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By Dawn Redd-Kelly, Head Volleyball Coach at Beloit College.
I think personality assessment should be a must for every team. Why? Because I think the cause of most conflict is expecting others to act like you do. I’d written before about the DiSC assessment I use, focusing on your team’s interactions with one another. Now I want to talk about coach-player interaction. Even though most people are a mixture of more than one letter type, see if you can find your top one or two personality types here. I believe it will help you as you work with your student-athletes.
The 4 DiSC personality types and how they impact your coaching style
D’s are dominant and like to be in charge. I’d hazard a guess that a lot of coaches are D’s. On the positive side, D’s enjoy solving problems and trust their ability to produce results. At their best, D’s can mobilize teams to solve a problem or achieve a goal. That sounds awesome right? As Newton said though, for every action there is an equal and opposite reaction. D’s can be blunt to the point of being rude and may make rash and reckless decisions. At their worst, D’s can be bullies, loud mouths, and tyrants.
What to do: Understand that not everyone thinks as quickly as you do…give them time to mull things over. D’s could do well to build bridges and relationships rather than expecting people to comply just because they say so. I mean, your team will comply because you’re the boss. But if you want your team to play for you and not in spite of you, D’s should see the value of cooperation.
I’s are influential and the life of the party. These are your extroverted folks who love to be around people. I’s are charming, optimistic, and outgoing…those we’d call a “people person”. At their best, I’s can be inspirational and communicate a vision or goal in a manner that motivates others to work toward it. I’s see the best in others and help them to believe in their abilities. Sounds like an awesome coach, huh? On the other side of the coin, I’s dislike details and can seem scattered. I’s can sometimes lack follow-through, rarely finishing what they begin…they overpromise and underdeliver.
What to do: Understand that you can get folks super fired up with your words…so that means that you’ve got to deliver on those promises. You don’t want to have a group of ten freshmen who you told would be starters…and your sport only starts five! I’s should try to listen more and talk less.
S’s are the steady Eddy’s out there. S’s are loyal, friendly, and supportive…they are team players. At their best, S’s can calm tensions and stabilize unsettled situations. S’s work hard to create stable and harmonious environments. Does this sound like you, Coach? Well, on the flip side, S’s are too hard on themselves and take criticism other their work very personally. Creatures of habit, S’s enjoy their daily routines and are resistant to change.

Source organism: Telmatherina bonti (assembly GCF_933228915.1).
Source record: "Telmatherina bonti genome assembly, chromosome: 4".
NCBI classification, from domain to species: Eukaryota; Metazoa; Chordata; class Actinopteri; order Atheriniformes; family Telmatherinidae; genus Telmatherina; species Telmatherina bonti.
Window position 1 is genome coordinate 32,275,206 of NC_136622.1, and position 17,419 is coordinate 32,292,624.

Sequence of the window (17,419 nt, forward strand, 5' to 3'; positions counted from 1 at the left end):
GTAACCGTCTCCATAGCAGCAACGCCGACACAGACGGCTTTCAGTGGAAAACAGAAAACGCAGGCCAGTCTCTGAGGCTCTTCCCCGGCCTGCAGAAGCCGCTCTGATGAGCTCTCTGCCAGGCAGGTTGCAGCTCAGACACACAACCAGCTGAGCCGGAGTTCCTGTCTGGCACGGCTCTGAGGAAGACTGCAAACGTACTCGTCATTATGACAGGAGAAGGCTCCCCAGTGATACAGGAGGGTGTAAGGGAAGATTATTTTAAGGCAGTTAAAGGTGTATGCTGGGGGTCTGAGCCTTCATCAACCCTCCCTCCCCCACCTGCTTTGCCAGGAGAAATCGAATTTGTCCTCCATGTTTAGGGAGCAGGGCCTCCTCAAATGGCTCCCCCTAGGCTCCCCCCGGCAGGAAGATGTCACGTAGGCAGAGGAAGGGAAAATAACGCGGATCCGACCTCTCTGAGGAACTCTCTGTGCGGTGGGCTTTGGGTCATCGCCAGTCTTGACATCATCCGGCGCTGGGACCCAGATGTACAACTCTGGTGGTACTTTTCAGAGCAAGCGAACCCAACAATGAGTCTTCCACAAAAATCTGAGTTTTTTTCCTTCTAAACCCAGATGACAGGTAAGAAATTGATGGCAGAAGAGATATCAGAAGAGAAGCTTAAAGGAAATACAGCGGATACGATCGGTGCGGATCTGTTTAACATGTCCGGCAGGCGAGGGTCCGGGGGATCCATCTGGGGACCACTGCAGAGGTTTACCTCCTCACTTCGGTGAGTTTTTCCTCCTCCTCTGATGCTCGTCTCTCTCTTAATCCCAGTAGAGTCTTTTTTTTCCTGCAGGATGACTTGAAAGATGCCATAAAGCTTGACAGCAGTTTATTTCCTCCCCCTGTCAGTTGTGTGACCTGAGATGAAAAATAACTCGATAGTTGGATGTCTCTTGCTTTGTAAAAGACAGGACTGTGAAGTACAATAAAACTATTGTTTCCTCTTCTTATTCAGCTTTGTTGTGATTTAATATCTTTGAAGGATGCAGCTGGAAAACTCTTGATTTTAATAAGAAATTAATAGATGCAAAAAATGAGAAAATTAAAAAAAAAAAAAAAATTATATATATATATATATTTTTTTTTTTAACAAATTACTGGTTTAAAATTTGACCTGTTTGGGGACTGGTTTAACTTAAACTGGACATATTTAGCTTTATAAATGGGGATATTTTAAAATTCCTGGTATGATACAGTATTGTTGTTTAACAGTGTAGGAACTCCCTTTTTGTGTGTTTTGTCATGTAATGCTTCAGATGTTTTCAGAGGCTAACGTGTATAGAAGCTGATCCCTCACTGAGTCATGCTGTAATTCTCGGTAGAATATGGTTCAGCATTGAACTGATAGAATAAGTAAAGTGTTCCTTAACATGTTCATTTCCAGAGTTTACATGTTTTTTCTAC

What to do: Understand that flexibility is the name of the game. It’s great that S’s will have a routine and a to-do list prepared for each day…you’ve just got to be prepared for things to go sideways every now and then. One of your players might get sick (on the day where she’s a big part of your practice plan!) or it may rain when you were planning on taking your team outside. S’s can have their beloved plans…just be willing to adjust it.
C’s are conscientious and careful. If you’re a C, you like to be right and are a stickler for details. You have very high standards for yourself…and those around you. Where I’s are outgoing and boisterous, C’s are quiet, reserved, and business-like. C’s are fair and objective and will always maintain high standards, even when asked to compromise. That’s pretty good, right? At their worst, C’s can get bogged down in details…some would call them a nit picker. C’s prefer to work alone and need to analyze all available options before making a decision.
What to do: C’s should understand that some decisions have a timeline and need quick action. Your assistants understand that you’ve charted stats for all practices during the season and the numbers say that you’ve got the right lineup out there. But right now it’s not working and you’ve got to make a change. C’s are cautious by nature, so you should surround yourself with folks who are more adventurous.
Each season, we try to create team chemistry among our athletes and help them to get to know one another, but it’s just as important that the coach knows their personality type…and how it’ll interact with each player.
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